[T]he legal regime of intellectual property has insinuated itself more deeply into our lives and more deeply into the framework of international law, affecting everything from the recreational home user's ability to share music, to the farmer's ability to replant seed, to the production and distribution of life-saving drugs. Indeed, with full compliance to the Trade-Related Aspects of Intellectual Property Rights (TRIPS) Agreement now required (as of January 1, 2005) in all but the world's very least developed countries, intellectual property law becomes literally a question of life or death. Despite these real world changes, intellectual property scholars increasingly explain their field through the lens of economics. (Sunder 2006, p. 261)
Intellectual property rights (IPRs) intersect with many vital areas of human well-being and development. From access to medicines, food, education and the arts, through to the preservation of cultural heritage, there are few human endeavours untouched by intellectual property (IP). As knowledge-based economies rapidly expand in our information age, the need for balance between private rights and the public interest over intangible creations becomes ever more pertinent. There are divided views, meanwhile, on how and if IP can advance the public interest. Sir Hugh Laddie (2002) wrote in his foreword to the seminal report of the Commission on Intellectual Property Rights (CIPR) on Integrating Intellectual Property Rights and Development Policy:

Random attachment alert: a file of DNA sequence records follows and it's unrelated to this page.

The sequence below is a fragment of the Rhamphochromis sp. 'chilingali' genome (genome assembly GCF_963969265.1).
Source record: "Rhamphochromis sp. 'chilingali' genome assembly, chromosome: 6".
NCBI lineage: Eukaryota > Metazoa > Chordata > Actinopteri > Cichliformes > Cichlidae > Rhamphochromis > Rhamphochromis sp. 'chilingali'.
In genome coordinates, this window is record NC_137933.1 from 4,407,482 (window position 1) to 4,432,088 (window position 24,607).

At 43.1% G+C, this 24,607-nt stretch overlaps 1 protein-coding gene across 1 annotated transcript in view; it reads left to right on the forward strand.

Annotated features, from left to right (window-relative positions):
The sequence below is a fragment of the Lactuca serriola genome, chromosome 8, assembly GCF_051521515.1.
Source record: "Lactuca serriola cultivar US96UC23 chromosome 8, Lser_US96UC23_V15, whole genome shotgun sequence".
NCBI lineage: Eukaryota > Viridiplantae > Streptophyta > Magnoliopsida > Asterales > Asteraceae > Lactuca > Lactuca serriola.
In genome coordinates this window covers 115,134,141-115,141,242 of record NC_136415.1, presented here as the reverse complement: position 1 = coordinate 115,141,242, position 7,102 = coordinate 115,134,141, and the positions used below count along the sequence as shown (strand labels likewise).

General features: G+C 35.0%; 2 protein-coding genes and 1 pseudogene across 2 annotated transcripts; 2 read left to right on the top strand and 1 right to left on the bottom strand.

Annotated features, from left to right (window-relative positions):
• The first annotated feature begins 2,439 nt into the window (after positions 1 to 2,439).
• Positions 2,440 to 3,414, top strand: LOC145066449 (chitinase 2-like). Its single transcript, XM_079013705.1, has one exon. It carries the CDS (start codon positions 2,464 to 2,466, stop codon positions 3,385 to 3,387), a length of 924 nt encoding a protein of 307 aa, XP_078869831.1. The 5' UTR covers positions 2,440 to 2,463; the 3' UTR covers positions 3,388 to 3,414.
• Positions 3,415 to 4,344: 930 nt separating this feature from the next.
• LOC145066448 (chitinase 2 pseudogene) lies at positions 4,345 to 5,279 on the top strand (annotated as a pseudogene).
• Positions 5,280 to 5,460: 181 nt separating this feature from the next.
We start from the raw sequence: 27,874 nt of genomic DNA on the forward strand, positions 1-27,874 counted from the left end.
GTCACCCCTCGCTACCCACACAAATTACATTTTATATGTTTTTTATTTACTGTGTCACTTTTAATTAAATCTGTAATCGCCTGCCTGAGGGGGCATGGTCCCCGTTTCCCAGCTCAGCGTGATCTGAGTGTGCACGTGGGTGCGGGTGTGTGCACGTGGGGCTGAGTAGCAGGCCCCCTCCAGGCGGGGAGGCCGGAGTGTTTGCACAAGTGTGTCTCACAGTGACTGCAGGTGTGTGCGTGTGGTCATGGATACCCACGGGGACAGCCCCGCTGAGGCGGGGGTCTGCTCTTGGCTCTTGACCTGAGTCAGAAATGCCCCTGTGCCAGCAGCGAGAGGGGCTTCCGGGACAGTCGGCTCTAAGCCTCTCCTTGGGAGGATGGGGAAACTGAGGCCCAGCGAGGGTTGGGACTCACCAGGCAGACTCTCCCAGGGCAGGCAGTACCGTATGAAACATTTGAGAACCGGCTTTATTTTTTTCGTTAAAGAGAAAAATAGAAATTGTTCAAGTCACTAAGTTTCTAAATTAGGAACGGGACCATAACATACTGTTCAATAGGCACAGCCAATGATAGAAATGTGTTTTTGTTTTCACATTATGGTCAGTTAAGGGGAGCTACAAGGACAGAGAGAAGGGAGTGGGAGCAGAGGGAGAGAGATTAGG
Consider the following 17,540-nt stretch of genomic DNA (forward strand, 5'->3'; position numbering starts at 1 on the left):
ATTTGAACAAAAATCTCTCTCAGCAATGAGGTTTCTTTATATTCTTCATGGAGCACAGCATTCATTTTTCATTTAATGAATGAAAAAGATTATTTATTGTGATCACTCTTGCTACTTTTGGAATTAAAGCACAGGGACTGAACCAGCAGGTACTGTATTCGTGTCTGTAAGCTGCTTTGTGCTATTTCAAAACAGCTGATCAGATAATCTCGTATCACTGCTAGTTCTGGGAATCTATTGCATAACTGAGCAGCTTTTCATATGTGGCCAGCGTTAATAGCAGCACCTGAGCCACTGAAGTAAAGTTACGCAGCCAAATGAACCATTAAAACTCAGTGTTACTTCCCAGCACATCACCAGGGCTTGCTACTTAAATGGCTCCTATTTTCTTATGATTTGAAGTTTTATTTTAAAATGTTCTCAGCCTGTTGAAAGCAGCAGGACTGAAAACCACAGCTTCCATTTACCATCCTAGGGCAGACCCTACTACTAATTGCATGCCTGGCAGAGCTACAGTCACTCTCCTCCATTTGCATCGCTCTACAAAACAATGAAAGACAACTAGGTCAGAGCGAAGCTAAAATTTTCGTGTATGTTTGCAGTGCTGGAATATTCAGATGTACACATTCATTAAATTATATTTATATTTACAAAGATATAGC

On the one side, the developed world side, there exists a powerful lobby of those who believe that all IPRs are good for business, benefit the public at large and act as catalysts for technical progress. They believe and argue that, if IPRs are good, more IPRs must be better. On the other side, the developing world side, there exists a vociferous lobby of those who believe that IPRs are likely to cripple the development of local industry and technology, will harm the local population and benefit none but the developed world. They believe and argue that, if IPRs are bad, the fewer the better. The process of implementing TRIPS has not resulted in a shrinking of the gap that divides these two sides, rather it has helped to reinforce the views already held…So firmly and sincerely held are these views that at times it has appeared that neither side has been prepared to listen to the other. Persuasion is out, compulsion is in. (Ibid., p. iii)
Fervent debate continues over the socio-economic impacts of IP, generating increased public awareness of these issues and at least some notable legal reforms. Increasingly drawn into the debate are a spectrum of individuals and communities who grapple with IP in many different ways. Some are uncertain about their rights whether as IP holders or as users of material which might be under IP protection. Others seek to inform themselves further on the social dimensions of IP – in a field marked by the lack of reliable empirical evidence on the economic impacts of IP, the social dimensions are even more opaque and harder to gauge. Yet others are only beginning to explore how IPRs have come to pervade and circumscribe their daily lives in palpable ways. In addressing these social and legal dimensions, this study explores how the social impact of IP might be approached and evaluated more systematically.